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My Cockroft-Walton Multiplier is not multiplying the voltage as projected

  1. Jul 24, 2011 #1
    Currently I have been messing around with relatively low voltage diodes and caps and arranging them in the specified order that has been found on the internet. My complication is this: My input is simply 120 V ac from a wall outlet. when connecting one stage ( one stage consisting of 2 Diodes and 2 Caps) the ouput voltage is 260 v dc. This is great! and exactly the result that I had anticipated. Following this I attatched one more stage, but my output voltage was only 312v dc. This isf ar below what is anticipated in the calculations. I should be receiving 480 vdc at the very least! I have exhausted all my resources and turn to anyone one who can aid me in my project.

    I must clarifiy that the Caps I have are rated for 500 v and the diods are rated for 400 v, so the componet's limits are not being exceeded. I have arranged the diodes correctly so that they are facing the correct direction. For a refrence of the layout that i am using you can use this link as a reference: http://blazelabs.com/e-exp15.asp

    I would greatly appreciate some help

  2. jcsd
  3. Jul 25, 2011 #2


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    Science Advisor

    What type of diodes are you using?

    What is capacitance value (and voltage rating) of your caps?

    What, if any, loading do you have on the output? (including the measurement circuit).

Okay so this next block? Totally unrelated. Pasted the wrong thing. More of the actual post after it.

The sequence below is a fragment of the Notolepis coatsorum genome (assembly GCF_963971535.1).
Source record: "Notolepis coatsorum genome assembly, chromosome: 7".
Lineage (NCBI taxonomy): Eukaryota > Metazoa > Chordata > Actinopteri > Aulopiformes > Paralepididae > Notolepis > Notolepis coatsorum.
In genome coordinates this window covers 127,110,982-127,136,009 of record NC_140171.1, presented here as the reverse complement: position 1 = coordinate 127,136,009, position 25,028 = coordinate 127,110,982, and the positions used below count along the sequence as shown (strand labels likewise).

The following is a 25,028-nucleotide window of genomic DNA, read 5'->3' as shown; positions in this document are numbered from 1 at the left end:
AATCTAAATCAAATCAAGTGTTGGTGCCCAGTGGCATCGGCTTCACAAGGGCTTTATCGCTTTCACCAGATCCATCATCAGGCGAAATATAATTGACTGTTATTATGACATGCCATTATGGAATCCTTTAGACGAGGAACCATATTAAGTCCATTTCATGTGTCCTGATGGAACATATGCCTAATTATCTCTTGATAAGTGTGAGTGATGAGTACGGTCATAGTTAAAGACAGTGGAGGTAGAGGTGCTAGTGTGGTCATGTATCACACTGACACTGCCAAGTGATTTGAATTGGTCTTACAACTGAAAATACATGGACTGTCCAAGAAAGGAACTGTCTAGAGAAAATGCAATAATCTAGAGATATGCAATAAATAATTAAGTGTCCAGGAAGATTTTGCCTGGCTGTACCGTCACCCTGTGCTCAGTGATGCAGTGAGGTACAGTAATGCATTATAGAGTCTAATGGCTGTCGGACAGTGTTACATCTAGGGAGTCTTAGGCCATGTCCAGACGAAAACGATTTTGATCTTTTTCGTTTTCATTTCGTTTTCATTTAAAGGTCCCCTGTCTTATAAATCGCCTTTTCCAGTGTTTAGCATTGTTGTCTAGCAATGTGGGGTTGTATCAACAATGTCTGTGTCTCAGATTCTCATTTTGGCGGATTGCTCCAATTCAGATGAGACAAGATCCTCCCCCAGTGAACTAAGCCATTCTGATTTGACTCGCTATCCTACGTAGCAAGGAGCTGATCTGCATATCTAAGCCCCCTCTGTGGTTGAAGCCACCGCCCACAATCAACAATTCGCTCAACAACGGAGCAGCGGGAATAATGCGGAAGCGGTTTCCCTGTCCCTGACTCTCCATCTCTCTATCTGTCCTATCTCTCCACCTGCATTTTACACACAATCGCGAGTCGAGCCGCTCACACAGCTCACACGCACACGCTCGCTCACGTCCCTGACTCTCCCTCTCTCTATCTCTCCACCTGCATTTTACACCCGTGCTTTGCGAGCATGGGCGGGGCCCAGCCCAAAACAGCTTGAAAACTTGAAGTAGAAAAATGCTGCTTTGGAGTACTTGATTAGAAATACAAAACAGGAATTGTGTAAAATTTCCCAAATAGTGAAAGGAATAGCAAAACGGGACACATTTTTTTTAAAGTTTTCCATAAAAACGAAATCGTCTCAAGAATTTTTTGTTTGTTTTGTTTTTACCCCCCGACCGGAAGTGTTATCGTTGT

Do yourself a favor when playing around with a circuit like this and stick a relatively large resistor in series with the output (at least 300k while you're experimenting). And BE CAREFUL.
  4. Jul 25, 2011 #3
    What kind of capacitors do you use? I think certain large types lose their ability to store charge(their capacitance goes down) if they are charged around half their voltage rating. I forget where I read this, but I thought it was for electrolytics. So if you are drawing a load from it, your effective source resistance will be much higher. Is the circuit unloaded?
  5. Jul 25, 2011 #4
    The 4 caps are 0.001µF 500V 20% HI-Q Ceramic Disc Capacitor and the Diodes are 1N4004 Micro 1-amp Rectifier Diodes. I did put so resistors in series, but all that did was drop the voltage by two. I have no load yet, and am using a Voltmeter to ckeck the voltage that is all I have hooked up to it. so yes the current is unloaded.

    -Intrepid Elder
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